The Kalamazoo Emigration Society's charter provided for the establishment of a Congregational Church, but in fact the Presbyterian Church of Gull Prairie was the first religious institution in Richland. Writings in a small lined minute book recorded a meeting in the log cabin of Cornelius and Mary Northrop on 14 October 1831 to form the Presbyterian Church. The next religious group to organize was the Congregationalists, and the two bodies were often at odds over various aspects of frontier life. However, over time these disputes were resolved, and the religious community of Richland expanded to include Methodist, Baptist, and Catholic congregations.
Early social activities included barn raising, quilting parties, corn husking, apple-paring bees, and Temperance meetings. The Temperance movement was strong in the Richland area. The Richland Red Ribbon Club was formed in 1878 to "promote temperance and make it so attractive as to draw in our fathers and mothers... and save our sons and our daughters from the evils of the intoxicating cup." The Ladies Library Association was organized by a group of women in 1880 to make good books available within the community. In 1923 the Gull Prairie Garden Club, still active today, was started to encourage civic involvement. The Masons and Odd-Fellows organized as early fraternal organizations for pioneer men.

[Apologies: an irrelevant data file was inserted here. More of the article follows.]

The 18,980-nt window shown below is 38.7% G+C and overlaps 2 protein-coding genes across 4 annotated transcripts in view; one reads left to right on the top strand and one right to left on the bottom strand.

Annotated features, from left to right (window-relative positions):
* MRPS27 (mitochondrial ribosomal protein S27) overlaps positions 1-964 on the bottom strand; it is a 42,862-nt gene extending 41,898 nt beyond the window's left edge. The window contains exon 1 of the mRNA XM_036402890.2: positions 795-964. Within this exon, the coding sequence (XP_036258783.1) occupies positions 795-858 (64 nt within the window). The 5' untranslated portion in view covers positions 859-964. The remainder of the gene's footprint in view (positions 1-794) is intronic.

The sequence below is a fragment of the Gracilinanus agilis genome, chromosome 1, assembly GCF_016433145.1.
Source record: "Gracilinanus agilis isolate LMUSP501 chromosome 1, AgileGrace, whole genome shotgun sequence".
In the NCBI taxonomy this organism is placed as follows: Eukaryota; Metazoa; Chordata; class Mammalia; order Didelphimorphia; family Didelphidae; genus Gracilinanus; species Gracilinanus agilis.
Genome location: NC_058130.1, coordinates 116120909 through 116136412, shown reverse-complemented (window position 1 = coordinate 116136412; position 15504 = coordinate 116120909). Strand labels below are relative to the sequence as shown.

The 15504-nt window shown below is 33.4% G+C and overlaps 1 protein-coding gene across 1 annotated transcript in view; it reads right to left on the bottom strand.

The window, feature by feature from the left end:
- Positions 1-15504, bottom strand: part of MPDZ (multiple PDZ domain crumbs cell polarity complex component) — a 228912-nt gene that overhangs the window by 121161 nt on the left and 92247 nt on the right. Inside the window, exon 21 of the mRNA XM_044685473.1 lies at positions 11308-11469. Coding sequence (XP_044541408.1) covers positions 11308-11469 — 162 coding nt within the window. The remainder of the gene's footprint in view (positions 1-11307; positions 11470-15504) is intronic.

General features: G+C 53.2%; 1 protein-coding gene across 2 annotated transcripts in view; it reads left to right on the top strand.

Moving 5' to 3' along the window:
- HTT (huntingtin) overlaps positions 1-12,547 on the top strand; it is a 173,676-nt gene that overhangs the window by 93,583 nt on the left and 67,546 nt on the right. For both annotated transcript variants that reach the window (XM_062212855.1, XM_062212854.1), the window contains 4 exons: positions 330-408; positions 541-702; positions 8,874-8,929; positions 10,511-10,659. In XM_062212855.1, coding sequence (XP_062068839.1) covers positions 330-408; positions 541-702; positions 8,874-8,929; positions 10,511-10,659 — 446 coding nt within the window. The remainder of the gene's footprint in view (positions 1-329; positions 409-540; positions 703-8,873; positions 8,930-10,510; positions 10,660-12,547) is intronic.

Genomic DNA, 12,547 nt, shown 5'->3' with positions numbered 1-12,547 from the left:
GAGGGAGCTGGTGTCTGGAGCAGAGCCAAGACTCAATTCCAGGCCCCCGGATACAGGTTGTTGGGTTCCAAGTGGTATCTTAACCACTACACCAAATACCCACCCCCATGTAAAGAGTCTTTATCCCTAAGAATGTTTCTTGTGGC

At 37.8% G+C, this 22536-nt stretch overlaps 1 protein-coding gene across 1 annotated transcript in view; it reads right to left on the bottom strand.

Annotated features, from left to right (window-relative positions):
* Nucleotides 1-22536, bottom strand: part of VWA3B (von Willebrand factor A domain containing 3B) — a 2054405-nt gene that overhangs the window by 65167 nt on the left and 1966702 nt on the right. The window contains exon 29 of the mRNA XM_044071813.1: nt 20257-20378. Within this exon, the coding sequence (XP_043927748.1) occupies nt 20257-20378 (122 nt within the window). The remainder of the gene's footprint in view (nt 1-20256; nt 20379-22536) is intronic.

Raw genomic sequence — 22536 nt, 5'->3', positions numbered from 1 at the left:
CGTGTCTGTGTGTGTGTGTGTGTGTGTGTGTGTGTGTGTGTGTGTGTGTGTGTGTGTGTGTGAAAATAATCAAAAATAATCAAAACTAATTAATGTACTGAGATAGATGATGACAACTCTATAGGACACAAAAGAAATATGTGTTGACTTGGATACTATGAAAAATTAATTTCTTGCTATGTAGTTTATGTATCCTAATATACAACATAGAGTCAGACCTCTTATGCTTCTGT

The second half of the nineteenth century saw Richland realize its potential as the agricultural center of the county. By 1870 Richland Township led all others in numbers of crops and livestock. Partly as a response to this success, the residents of the small area called Gull Corners decided to incorporate into the village of Richland, and the bill was approved on 18 March 1871. Soon afterwards Richland slowly began to accumulate some of the trappings and conveniences of its larger neighbors. In the early 1920s, a new consolidated school was built in the village. A fire truck was purchased in 1924. Once Gull Road was paved, a bus line was able to stop there starting in 1925. As a response to the widespread unemployment brought about by the Great Depression, Dr. W. E. Upjohn, established a project called the Upjohn Richland Farms in 1931.